2013 Fantasy Baseball Rookie Report, Week 13: MVPuig?
Yasiel Puig see ball hit ball far. The Dodgers’ 22-year-old stud hit his seventh homer Monday night in just his 20th MLB game. He’s doing just about everything right. Minus a gaffe in Monday’s game in right field, he’s making highlight plays defensively and offensively. MLB Network’s Heidi Watney tweeted Monday night that Puig is the first player in MLB history to record at least 32 hits and seven home runs in his first 20 games. Madison Bumgarner gave up five hits Monday, and Puig had three of them.
However, there’s one thing that sticks out like a sore thumb when you peruse Puig’s numbers – his plate discipline. In his first 20 games Puig has struck out 17 times and drawn a walk just twice. According to ESPN Stats and Information, Puig has baseball’s 10th-worst chase percentage (39 percent) and the fourth-worst chase percentage in two-strike counts (64 percent).
ESPN’s David Schoenfield wrote an interesting piece comparing Puig to other players who started off their careers ridiculously hot. The most recent example was Josh Rutledge, who, in his first 22 games last year, hit .356/.372/.700 with nine doubles, two triples, six home runs and three steals. He had 14 strikeouts and only three walks in those 22 games. From August 8-on, in 51 games and 197 plate appearances, Rutledge hit .235/.274/.358 with two homers and a very Francoeur-esque 40 strikeouts and only six walks.
I hate how pretty much every baseball article has turned into a written-out Fangraphs page, but Puig’s 26 percent fly ball rate is incredibly low for someone who has seven homers in only 20 games. He’s hitting a home run on 42 percent of fly balls, which is 11 percentage points higher than Pedro Alvarez‘s league-leading 31.1 percent home run rate. So yes, there’s obviously regression coming sometime, and the Rutledge example was just one of many I could’ve used. (Oh, and Puig’s BABIP is .509 so, yeah, expect some regression. Sorry I know I’m being a hypocrite!)
In keeper leagues I’d hold on to Puig, but in redraft leagues I’d be looking to deal him for a top-tier hitter, whom I think you could get for him. If you’ve traded Puig or been offered a deal for him let us know what it was in the comments.
Gerrit Cole has won his first three Major League starts, and while his strikeout numbers (Eight in 18.1 innings, 10.8 percent) are leaving a lot to be desired he’s been very impressive in his first stint in the bigs. Cole’s only home run given up came in the seventh inning Friday to Albert Pujols. Cole didn’t walk a batter until he faced Mark Trumbo – right after Pujols. Trumbo was the 73rd batter Cole faced as a Pirate. He only allowed four hits to the Angels, and two of the hits were of the seeing-eye variety where the hitters just got a bit lucky in where the balls fell in. Cole struck out five Friday, which is the most he’s struck out in any of his three starts. His pitches had some very good late movement. According to Brooks Baseball, Cole finally threw his slider – regarded by MLB.com as his second best pitch – 17 times Friday, and in four at-bats ending in it recorded three strikeouts. He only threw it for a strike eight times, but he got five whiffs on just six swings.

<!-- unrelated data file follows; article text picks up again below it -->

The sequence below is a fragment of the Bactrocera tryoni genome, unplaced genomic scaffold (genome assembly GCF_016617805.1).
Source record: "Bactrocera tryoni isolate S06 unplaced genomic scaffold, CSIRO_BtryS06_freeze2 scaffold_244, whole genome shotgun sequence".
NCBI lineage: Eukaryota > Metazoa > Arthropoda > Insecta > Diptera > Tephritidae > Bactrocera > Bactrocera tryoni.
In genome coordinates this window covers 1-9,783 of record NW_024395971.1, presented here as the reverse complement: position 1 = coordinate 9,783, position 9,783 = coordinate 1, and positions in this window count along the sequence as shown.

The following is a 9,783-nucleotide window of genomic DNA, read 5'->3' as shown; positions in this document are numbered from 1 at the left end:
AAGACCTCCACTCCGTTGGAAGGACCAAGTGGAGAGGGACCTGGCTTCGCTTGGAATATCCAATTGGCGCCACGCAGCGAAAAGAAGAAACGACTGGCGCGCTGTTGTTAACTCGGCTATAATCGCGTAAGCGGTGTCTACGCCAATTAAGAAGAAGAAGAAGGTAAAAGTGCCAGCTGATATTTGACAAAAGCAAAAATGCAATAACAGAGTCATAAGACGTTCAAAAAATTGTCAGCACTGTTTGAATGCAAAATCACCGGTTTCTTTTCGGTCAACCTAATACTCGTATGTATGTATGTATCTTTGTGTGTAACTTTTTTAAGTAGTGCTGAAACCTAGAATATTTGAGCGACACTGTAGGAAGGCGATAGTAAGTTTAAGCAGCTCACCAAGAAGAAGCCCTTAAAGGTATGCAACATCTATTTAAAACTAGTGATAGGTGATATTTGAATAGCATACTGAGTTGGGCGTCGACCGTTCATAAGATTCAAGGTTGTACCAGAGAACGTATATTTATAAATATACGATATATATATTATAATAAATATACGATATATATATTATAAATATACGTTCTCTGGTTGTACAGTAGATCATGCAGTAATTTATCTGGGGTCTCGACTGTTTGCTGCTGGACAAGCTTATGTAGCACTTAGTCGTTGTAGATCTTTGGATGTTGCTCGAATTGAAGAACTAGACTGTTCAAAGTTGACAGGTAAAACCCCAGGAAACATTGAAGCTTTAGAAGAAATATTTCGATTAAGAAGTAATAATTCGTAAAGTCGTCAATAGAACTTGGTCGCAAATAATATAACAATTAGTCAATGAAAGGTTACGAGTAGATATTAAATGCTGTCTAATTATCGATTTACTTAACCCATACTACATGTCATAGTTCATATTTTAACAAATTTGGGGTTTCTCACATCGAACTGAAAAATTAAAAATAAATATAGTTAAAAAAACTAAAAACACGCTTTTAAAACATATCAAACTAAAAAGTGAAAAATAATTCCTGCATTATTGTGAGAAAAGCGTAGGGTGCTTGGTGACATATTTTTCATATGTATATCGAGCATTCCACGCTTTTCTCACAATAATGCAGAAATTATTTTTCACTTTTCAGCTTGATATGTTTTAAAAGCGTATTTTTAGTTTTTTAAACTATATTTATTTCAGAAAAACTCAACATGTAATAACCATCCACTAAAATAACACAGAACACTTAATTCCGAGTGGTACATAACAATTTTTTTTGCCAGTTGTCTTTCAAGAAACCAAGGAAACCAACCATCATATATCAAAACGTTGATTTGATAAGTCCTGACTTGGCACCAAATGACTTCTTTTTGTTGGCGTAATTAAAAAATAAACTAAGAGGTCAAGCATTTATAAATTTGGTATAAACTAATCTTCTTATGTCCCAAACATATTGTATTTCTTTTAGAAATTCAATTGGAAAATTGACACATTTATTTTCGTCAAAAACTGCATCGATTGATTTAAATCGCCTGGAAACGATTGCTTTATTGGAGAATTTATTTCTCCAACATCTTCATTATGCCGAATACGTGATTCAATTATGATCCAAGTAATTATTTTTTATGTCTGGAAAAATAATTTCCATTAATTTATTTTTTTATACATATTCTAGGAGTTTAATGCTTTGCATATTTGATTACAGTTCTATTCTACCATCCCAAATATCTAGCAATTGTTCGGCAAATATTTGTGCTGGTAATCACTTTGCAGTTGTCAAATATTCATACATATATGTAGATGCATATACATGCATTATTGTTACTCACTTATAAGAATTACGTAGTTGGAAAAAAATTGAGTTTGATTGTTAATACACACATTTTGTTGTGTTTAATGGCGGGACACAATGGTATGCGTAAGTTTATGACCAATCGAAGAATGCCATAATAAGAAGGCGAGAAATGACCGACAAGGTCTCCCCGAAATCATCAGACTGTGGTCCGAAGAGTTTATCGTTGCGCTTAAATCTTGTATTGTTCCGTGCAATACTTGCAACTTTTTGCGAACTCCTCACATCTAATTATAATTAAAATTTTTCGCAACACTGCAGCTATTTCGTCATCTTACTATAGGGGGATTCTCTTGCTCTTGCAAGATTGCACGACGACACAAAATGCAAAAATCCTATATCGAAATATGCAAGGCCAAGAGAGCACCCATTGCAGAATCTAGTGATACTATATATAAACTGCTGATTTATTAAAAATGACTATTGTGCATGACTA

Unfortunately, Cole might be returning to Triple-A when AJ Burnett and Wandy Rodriguez come off the DL, according to Pittsburgh General Manager Neil Huntington. That’s probably still a while away though, so keep running Cole out there but don’t be afraid to part with him if you get the right deal.
Lincoln Hamilton discussed Wil Myers and Zack Wheeler last week at The Fix, and while I’m not as high on Wheeler as he is I think Myers will be an asset for your fantasy team for the rest of the season. I’d take Cole over Wheeler and Myers over Puig for the rest of the season.
Minnesota’s Kyle Gibson will make his Major League debut Saturday for the Twins after putting up a 3.01 ERA and a 2.96 FIP in 92.2 innings in Triple-A this season. Gibson underwent Tommy John surgery a couple of years ago and missed the first half of last season. But he pitched very well in just 28.1 innings last season, and while his strikeout and walk rates have worsened this season he’s still pitching well. He’s only allowing line drives on 18 percent of balls in play, and his ground ball rate is well over 50 percent.
Gibson made the top 50 in Keith Law’s and MLB.com’s pre-season prospect rankings. Both Law and MLB.com’s Jonathan Mayo rave about Gibson’s fastball, change up and slider, so he does have three very good offerings. Gibson could’ve/should’ve debuted in the Majors in 2011, but his elbow injury derailed those plans. Pitching in the American League I wouldn’t expect better than a 4 ERA if he stays up the rest of the year. He’ll be more valuable to the Twins (now and in the future) than he will be to your fantasy squad this season. In leagues with at least 14 teams Gibson’s worth a pickup. He won’t rack up strikeouts like Shelby Miller or Jose Fernandez, but he should have a good shot at a quality start every time out.